MUSIC

Festival D'ete De Quebec Is Canada's Coolest (And Oldest) Music Fest

07/18/2014 04:21 EDT | Updated 07/18/2014 04:59 EDT
Crédit: André-Olivier Lyra

Canada's music festival landscape has been recently highlighted by Montreal's Osheaga, the up-and-coming Tronto Urban Roots Festival and, barring any more snags, British Columbia's Pemberton Music Festival. The trio complements cornerstones such as Toronto's North By Northeast, Canadian Music Week, the handful of summer folk festivals the Prairies offer, Ottawa's Bluesfest, Halifax Pop Explosion and Festival International de Jazz de Montreal.

Yet for nearly half a century one festival has appeased its clientele by maintaining a high level of A-list acts from home and abroad. This year alone saw Billy Joel, The Killers, Lady Gaga and Bryan Adams. And with 130,000 festival passes priced between $68 and $78 for 2014's edition, Festival d'ete de Quebec often has fans looking at the top and bottom of advertising posters in disbelief. The same $78 would still leave you needing $25 to get a single lower bowl ticket at Lady Gaga's Aug. 9 show in Vancouver.

In short it remains the hidden jewel in Canada's concert festival crown despite being one of the oldest. A festival where the financial expectations, though certainly not ignored, appear secondary to the one's experience entering the gates or clubs.

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Toutes nos photos du FEQ 2014

"We have to make a little bit of profit to put the money (into the organization) year after year, but we at least want to balance the budget," Daniel Gelinas, the festival's general manager, told Billboard earlier this month. "That's why we can offer for the public a lower price for the best quality. It's kind of a hallmark slogan."

It has far more going for it than just the price for those running the non-profit organization. The massive, majestic Plains of Abraham enable anywhere from 50,000 up to an estimated 100,000 (as Gelinas told Billboard) to enjoy main stage acts.

As well this reporter's ears hadn't heard such idyllic sound quality on an outdoor stage as during the trio of main stage shows (Deadmau5, Queens Of The Stone Age and Billy Joel) witnessed last week. This is thanks to its state-of-the-art stage. As reported last year the “HI-Roof” stage constructed by the province's Unisson Structures was in response to recent stage disasters and fiascoes in Ottawa and at Toronto's Downsview Park in 2012, the latter killing Radiohead's drum technician Scott Johnson. On top of the impressive stats (224 feet wide, 86 feet high, 109 feet deep) is the fact it can withstand 120 km/hr winds.

Aside from the indoor and outdoor venues, the "laissez-faire" ideology of the local residents clearly leaves it mark on the festival. Whereas some festivals see concessions as integral money makers, Festival d'ete de Quebec enables people to bring in their own food or grub often purchased from one of the Grande Allee eateries minutes away. Meanwhile, the daily schedules often leave fans far from exhaustion. Most gigs start in the early evening, thus avoiding a 10-hour or 12-hour stretch in sweltering heat many festival goers elsewhere have grown accustomed to.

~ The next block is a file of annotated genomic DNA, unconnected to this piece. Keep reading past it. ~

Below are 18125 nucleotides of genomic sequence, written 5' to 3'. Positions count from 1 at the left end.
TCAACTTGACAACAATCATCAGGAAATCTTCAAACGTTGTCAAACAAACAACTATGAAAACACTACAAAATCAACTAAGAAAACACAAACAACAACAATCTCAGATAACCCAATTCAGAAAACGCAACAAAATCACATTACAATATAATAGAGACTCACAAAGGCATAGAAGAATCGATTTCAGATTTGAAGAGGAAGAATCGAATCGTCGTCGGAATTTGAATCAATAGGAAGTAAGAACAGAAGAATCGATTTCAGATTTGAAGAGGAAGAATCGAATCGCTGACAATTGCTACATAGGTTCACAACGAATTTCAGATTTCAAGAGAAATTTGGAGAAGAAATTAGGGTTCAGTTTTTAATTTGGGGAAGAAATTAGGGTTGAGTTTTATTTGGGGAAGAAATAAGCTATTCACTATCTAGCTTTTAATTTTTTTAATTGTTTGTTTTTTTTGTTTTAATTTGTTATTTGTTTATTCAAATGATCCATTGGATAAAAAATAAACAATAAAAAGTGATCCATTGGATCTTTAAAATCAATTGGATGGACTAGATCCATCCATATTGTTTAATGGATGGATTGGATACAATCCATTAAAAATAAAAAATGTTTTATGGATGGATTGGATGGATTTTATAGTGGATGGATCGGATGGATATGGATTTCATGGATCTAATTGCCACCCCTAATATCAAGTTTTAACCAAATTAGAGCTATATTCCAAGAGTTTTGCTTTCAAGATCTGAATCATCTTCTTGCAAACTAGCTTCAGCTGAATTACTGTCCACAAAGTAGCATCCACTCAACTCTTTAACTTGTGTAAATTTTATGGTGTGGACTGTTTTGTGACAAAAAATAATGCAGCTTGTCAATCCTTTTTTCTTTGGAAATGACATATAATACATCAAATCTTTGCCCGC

That's not to say everything is perfect. One need appears to be a venue capable of holding about 15,000 to 20,000 as the second biggest stage holds between 5,000 to 6,000. This obviously is problematic for organizers and some acts who fall through the cracks: too popular for a smaller stage yet without any stadium-sized clout.

A solution might be coming soon with a new hockey arena near the grounds of the old Pepsi Colisee, former home to the NHL's Quebec Nordiques until they left for Colorado in 1995. The new arena is being built to lure another NHL team and is slated to be ready in 2015. It's seems like a logical answer to organizers and arena owners needing to put bums in seats in the summer months.

Festival d'ete de Quebec could conceivably expand beyond this year's 300 concerts and jam more artists into its 11 days and nights. It would probably come at a cost to its reputation and its core audience, losing that je ne sais quoi which is best experienced than described.

If the festival leaves a strong impression on returning fans and newcomers to it, it also leaves a mark on some artists. Daniel Lanois told Huffington Post this year's edition deeply touched him.

"I'm on the 21st floor of the hotel this time and I got to see a part of Quebec from a whole other point of view," Lanois said. "I can see the mountains and I'm really touched by the geography of this beautiful locale. I'm feeling some kind of ancestral pull that I haven't felt in Toronto or even Ottawa or even Montreal, but here especially. My family goes back many, many generations in Canada so I have a reason to believe some of them grew up around these parts."

"It's resonating with me more this time than it was before. This morning I woke up early to exercise and as I looked out I thought, 'Maybe I should live here. Give it a few months so I'm not just a visitor. Dig in a little bit and see what comes out musically, a bit of composition.'"

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